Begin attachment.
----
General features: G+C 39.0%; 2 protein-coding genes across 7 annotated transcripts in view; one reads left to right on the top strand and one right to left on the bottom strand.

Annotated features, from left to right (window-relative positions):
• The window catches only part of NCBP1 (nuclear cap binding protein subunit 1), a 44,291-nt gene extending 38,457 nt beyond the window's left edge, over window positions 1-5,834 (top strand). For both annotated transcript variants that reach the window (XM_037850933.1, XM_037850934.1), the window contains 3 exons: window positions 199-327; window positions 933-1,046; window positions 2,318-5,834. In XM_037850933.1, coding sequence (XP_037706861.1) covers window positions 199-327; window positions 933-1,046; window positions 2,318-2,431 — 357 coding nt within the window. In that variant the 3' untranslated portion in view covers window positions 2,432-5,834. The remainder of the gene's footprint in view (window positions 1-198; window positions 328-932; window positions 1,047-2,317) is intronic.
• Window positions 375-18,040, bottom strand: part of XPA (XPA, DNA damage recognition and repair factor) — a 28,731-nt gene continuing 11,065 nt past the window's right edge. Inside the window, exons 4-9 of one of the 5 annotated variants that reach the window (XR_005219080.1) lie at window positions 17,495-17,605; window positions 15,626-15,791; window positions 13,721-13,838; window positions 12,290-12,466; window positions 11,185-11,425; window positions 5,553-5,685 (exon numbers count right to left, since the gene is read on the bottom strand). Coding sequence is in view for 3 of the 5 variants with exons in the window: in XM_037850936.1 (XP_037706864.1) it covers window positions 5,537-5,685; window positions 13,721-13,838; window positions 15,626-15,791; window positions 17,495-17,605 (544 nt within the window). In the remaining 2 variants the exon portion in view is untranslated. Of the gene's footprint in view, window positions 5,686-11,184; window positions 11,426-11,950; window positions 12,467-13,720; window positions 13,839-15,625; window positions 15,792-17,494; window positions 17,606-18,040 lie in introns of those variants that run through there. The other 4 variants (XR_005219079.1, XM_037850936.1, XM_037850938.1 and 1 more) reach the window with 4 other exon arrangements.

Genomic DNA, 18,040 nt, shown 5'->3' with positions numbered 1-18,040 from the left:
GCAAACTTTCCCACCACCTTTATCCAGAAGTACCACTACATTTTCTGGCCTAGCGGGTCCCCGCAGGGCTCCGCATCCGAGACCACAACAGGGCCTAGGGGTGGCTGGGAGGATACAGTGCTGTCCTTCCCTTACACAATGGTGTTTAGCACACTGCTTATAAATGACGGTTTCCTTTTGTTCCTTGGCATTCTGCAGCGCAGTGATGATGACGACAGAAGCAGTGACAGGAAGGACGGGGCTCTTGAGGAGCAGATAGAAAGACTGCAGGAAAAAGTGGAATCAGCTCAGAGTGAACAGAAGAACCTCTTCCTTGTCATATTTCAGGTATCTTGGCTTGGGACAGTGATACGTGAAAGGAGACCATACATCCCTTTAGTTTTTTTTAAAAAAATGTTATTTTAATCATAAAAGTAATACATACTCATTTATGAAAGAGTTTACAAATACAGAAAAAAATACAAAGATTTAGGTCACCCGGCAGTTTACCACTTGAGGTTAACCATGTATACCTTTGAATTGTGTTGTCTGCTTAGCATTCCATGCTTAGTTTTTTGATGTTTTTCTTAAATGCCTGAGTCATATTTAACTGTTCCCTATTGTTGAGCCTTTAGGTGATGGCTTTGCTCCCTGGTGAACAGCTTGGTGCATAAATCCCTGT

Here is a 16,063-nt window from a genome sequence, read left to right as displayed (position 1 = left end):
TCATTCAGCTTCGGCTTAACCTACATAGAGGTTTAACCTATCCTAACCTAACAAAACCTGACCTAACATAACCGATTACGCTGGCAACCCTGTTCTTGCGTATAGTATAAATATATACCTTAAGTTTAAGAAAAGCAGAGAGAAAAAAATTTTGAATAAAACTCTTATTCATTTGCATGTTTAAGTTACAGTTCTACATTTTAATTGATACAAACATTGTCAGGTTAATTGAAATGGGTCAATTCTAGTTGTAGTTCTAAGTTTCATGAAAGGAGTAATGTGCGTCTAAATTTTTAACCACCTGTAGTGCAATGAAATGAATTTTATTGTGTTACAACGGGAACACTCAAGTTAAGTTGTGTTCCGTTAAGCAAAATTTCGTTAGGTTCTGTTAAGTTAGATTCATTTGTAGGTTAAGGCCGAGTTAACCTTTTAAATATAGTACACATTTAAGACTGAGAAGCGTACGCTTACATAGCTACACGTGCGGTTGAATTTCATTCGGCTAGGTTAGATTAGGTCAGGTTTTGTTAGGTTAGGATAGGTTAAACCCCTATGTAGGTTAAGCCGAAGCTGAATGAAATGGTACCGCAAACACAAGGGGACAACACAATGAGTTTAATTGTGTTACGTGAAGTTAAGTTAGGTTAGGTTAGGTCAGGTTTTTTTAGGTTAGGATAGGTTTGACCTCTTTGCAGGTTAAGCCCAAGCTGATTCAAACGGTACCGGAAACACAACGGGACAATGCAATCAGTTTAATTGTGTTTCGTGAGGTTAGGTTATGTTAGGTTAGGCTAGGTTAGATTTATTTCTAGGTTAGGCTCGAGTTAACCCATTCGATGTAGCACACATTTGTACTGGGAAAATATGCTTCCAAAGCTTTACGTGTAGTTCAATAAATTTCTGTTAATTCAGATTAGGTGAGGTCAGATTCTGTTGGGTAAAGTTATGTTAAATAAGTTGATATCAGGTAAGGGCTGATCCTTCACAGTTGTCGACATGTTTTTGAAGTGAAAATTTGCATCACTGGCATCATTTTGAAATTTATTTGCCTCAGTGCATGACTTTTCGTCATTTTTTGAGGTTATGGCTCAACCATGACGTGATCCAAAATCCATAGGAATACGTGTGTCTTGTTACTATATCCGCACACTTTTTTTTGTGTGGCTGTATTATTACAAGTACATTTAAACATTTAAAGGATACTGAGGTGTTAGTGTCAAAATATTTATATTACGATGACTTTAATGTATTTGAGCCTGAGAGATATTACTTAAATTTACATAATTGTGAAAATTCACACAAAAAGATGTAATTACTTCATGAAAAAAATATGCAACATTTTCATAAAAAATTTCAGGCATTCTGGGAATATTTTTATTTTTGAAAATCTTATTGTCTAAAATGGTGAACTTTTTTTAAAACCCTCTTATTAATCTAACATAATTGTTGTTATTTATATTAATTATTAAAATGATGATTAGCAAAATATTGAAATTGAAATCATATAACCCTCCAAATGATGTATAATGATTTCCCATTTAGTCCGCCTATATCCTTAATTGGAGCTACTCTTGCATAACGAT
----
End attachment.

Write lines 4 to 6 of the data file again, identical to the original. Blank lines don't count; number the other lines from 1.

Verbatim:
• Window positions 375-18,040, bottom strand: part of XPA (XPA, DNA damage recognition and repair factor) — a 28,731-nt gene continuing 11,065 nt past the window's right edge. Inside the window, exons 4-9 of one of the 5 annotated variants that reach the window (XR_005219080.1) lie at window positions 17,495-17,605; window positions 15,626-15,791; window positions 13,721-13,838; window positions 12,290-12,466; window positions 11,185-11,425; window positions 5,553-5,685 (exon numbers count right to left, since the gene is read on the bottom strand). Coding sequence is in view for 3 of the 5 variants with exons in the window: in XM_037850936.1 (XP_037706864.1) it covers window positions 5,537-5,685; window positions 13,721-13,838; window positions 15,626-15,791; window positions 17,495-17,605 (544 nt within the window). In the remaining 2 variants the exon portion in view is untranslated. Of the gene's footprint in view, window positions 5,686-11,184; window positions 11,426-11,950; window positions 12,467-13,720; window positions 13,839-15,625; window positions 15,792-17,494; window positions 17,606-18,040 lie in introns of those variants that run through there. The other 4 variants (XR_005219079.1, XM_037850936.1, XM_037850938.1 and 1 more) reach the window with 4 other exon arrangements.

Genomic DNA, 18,040 nt, shown 5'->3' with positions numbered 1-18,040 from the left:
GCAAACTTTCCCACCACCTTTATCCAGAAGTACCACTACATTTTCTGGCCTAGCGGGTCCCCGCAGGGCTCCGCATCCGAGACCACAACAGGGCCTAGGGGTGGCTGGGAGGATACAGTGCTGTCCTTCCCTTACACAATGGTGTTTAGCACACTGCTTATAAATGACGGTTTCCTTTTGTTCCTTGGCATTCTGCAGCGCAGTGATGATGACGACAGAAGCAGTGACAGGAAGGACGGGGCTCTTGAGGAGCAGATAGAAAGACTGCAGGAAAAAGTGGAATCAGCTCAGAGTGAACAGAAGAACCTCTTCCTTGTCATATTTCAGGTATCTTGGCTTGGGACAGTGATACGTGAAAGGAGACCATACATCCCTTTAGTTTTTTTTAAAAAAATGTTATTTTAATCATAAAAGTAATACATACTCATTTATGAAAGAGTTTACAAATACAGAAAAAAATACAAAGATTTAGGTCACCCGGCAGTTTACCACTTGAGGTTAACCATGTATACCTTTGAATTGTGTTGTCTGCTTAGCATTCCATGCTTAGTTTTTTGATGTTTTTCTTAAATGCCTGAGTCATATTTAACTGTTCCCTATTGTTGAGCCTTTAGGTGATGGCTTTGCTCCCTGGTGAACAGCTTGGTGCATAAATCCCTGT